Session Type: ACR Concurrent Abstract Session
Session Time: 9:00AM-10:30AM
Background/Purpose: Despite available effective treatment options and published guidelines for gout management, many patients suffer from recurrent gout attacks. Increases in gout prevalence and continued suboptimal gout care result in an increase in hospitalizations and health care utilization. We analyzed admissions due to gout in a community teaching hospital in order to ascertain whether these hospitalizations were preventable and to identify deficits in care prior to admission.
We identified adult patients hospitalized at our institution from 01/01/2011 to 12/31/2014 with a primary discharge diagnosis of gout. A preventable admission was defined as a final diagnosis of gout without any coexisting conditions on presentation warranting admission, determined by chart review. We reviewed demographic characteristics, diagnosis on admission, prior history of gout, risk factors for gout, gout medication use prior to hospitalization, serum uric acid levels on admission, date and time of admission including overnight and weekend admissions, history of outpatient follow-up for treatment of gout, use of arthrocentesis, and duration of inpatient stay.
Ninety one patients were discharged with a primary diagnosis of gout, 71 (78%) of whom met criteria for preventable admission. Diagnosis on admission included pain 27 (38%), pain and joint swelling 4 (5%), joint effusion 4 (5%), acute gouty arthritis 26 (36%), cellulitis 10 (14%), osteomyelitis 2 (3%), and one patient was admitted to rule out deep vein thrombosis. Twenty four patients underwent arthrocentesis, but only 5 of these procedures were done in the Emergency Department (ED) prior to admission. Fifty patients (70%) had a prior history of gout, although 35 (70%) of them had no documentation of any outpatient provider managing their gout. 12 (23%) were managed by primary care providers, 3 (5%) by a rheumatologist. Risk factors for gout included hypertension 63 (88%), chronic kidney disease 27 (38%), aspirin therapy 34 (47%), and diuretic therapy 46 (64%). 20 (28%) were receiving urate lowering therapy (ULT), and 8 (11%) chronic colchicine. Seventeen (85%) of the patients treated with allopurinol received no prophylactic therapy. Only 10 (14%) had serum uric acid levels at target of <6 mg/dL, 27 (59%) had a uric acid level between 8-10 mg/dL, and 15 (21%) above 10 mg/dL. Ten (14%) had no documentation of their uric acid level. Twenty (28%) of the admissions were during the weekend, and 33 (46%) were admitted between the hours of 5pm and 7am. Overall aggregate length of stay for the preventable admissions was 179 days (mean 2.59 days).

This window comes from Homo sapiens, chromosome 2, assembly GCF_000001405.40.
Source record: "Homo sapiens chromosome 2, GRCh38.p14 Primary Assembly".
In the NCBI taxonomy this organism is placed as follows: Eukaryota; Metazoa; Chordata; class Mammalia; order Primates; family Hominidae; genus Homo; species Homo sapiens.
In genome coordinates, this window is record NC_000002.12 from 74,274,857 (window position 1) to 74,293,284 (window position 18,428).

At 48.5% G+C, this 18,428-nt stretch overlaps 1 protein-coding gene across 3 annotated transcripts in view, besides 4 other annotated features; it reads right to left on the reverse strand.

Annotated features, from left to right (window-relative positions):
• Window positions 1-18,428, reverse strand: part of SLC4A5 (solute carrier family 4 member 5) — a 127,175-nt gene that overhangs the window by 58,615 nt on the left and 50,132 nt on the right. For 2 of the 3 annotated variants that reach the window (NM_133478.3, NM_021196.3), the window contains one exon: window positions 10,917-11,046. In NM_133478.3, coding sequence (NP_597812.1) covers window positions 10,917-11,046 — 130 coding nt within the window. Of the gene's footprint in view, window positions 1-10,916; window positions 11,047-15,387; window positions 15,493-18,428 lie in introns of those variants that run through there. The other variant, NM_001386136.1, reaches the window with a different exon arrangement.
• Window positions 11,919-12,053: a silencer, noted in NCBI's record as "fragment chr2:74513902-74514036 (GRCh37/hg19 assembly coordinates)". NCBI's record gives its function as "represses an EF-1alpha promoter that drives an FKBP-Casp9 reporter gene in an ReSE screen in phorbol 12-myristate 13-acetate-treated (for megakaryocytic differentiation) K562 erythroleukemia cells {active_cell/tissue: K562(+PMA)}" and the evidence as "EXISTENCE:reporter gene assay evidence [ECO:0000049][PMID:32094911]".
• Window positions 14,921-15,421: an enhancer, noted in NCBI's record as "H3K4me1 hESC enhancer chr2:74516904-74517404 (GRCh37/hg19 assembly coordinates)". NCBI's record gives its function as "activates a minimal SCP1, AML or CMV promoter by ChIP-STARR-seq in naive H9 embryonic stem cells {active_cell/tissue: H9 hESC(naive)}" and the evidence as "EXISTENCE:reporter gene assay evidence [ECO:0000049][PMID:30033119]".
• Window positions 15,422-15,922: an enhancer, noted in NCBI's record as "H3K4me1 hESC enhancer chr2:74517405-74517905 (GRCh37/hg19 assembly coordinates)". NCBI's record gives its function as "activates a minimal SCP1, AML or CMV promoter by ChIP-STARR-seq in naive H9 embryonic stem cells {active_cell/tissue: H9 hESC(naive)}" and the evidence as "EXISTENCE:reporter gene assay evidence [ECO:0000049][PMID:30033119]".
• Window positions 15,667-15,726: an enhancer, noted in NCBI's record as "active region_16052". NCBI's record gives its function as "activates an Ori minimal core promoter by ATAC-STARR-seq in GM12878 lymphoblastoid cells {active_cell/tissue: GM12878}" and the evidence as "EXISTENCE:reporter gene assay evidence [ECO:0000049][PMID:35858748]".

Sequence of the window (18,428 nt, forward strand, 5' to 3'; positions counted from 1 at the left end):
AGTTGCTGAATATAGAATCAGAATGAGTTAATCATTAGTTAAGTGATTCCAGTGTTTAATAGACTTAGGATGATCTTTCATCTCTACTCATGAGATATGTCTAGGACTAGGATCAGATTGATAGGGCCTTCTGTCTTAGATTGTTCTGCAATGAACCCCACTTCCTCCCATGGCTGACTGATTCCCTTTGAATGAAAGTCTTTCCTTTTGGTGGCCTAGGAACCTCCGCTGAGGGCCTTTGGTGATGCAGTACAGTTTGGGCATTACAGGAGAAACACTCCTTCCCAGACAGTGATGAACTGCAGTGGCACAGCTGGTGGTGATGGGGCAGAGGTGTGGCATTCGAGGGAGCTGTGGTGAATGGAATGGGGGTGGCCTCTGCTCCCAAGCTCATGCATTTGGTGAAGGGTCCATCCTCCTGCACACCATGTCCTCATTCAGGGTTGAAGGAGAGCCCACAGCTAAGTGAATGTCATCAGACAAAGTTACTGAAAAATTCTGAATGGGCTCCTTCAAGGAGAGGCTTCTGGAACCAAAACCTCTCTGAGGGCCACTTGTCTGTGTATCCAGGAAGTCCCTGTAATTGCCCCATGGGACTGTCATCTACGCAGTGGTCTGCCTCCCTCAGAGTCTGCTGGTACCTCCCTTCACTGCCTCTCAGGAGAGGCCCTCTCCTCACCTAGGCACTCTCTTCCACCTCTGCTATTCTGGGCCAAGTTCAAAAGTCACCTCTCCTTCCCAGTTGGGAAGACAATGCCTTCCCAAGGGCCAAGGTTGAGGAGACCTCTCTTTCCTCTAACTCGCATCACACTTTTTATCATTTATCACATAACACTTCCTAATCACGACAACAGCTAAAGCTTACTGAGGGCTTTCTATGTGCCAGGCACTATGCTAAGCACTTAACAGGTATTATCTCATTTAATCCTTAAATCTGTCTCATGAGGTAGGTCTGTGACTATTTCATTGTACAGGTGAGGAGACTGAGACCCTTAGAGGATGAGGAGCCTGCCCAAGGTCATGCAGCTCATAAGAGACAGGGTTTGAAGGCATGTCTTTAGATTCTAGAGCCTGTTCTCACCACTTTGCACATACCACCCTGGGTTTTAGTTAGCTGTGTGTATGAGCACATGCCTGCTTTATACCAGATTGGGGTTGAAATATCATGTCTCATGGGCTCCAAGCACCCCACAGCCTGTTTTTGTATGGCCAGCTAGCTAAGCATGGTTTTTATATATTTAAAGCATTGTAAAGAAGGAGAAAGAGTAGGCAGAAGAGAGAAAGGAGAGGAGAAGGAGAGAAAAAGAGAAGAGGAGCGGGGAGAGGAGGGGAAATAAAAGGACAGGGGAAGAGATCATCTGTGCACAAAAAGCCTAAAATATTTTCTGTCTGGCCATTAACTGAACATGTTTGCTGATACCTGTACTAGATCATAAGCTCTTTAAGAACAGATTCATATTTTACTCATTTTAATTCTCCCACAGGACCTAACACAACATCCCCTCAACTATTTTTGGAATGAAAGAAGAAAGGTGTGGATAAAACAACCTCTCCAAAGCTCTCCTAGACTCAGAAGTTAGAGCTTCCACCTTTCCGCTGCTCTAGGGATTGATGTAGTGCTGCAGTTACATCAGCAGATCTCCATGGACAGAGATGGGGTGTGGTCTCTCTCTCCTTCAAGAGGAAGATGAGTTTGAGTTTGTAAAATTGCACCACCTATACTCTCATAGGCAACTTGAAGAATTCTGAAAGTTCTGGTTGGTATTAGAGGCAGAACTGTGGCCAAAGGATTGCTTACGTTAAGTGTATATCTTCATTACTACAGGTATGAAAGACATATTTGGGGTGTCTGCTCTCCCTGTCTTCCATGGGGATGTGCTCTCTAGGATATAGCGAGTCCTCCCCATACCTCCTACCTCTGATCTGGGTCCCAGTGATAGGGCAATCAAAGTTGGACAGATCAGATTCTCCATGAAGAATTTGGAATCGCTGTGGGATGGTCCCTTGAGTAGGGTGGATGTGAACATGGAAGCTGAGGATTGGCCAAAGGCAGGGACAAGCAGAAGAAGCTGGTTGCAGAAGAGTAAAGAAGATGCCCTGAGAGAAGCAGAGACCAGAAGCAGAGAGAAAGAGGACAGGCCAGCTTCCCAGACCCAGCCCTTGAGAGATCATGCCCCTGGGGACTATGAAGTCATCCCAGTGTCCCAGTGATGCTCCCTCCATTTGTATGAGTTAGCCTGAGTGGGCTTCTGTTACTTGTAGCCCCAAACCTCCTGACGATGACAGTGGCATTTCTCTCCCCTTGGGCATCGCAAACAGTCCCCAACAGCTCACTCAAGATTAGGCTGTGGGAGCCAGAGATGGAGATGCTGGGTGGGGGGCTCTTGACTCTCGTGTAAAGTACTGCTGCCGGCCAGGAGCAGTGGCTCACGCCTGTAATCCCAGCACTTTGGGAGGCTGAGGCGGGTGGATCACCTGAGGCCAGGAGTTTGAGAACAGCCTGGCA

Conclusion: Our findings demonstrate that 78% of the hospitalizations with a primary discharge diagnosis of gout were preventable. Lapses in the outpatient management of gout were apparent, as most of the patients did not have ongoing outpatient gout management, and few received concomitant prophylactic therapy when treated with ULT or had serum uric acid levels at target. A significant number of patients were admitted via the ED at night and on weekends. Arthrocentesis appeared to be underutilized in the ED. Interventions to address gaps in outpatient and ED care for gout are needed to prevent unnecessary admissions and decrease hospitalization-related costs.
To cite this abstract in AMA style:Malhotra P, Keer N, Yood R. Breaking the Cycle: Analyzing Preventable Hospital Admissions Due to Gout [abstract]. Arthritis Rheumatol. 2016; 68 (suppl 10). https://acrabstracts.org/abstract/breaking-the-cycle-analyzing-preventable-hospital-admissions-due-to-gout/. Accessed November 23, 2020.
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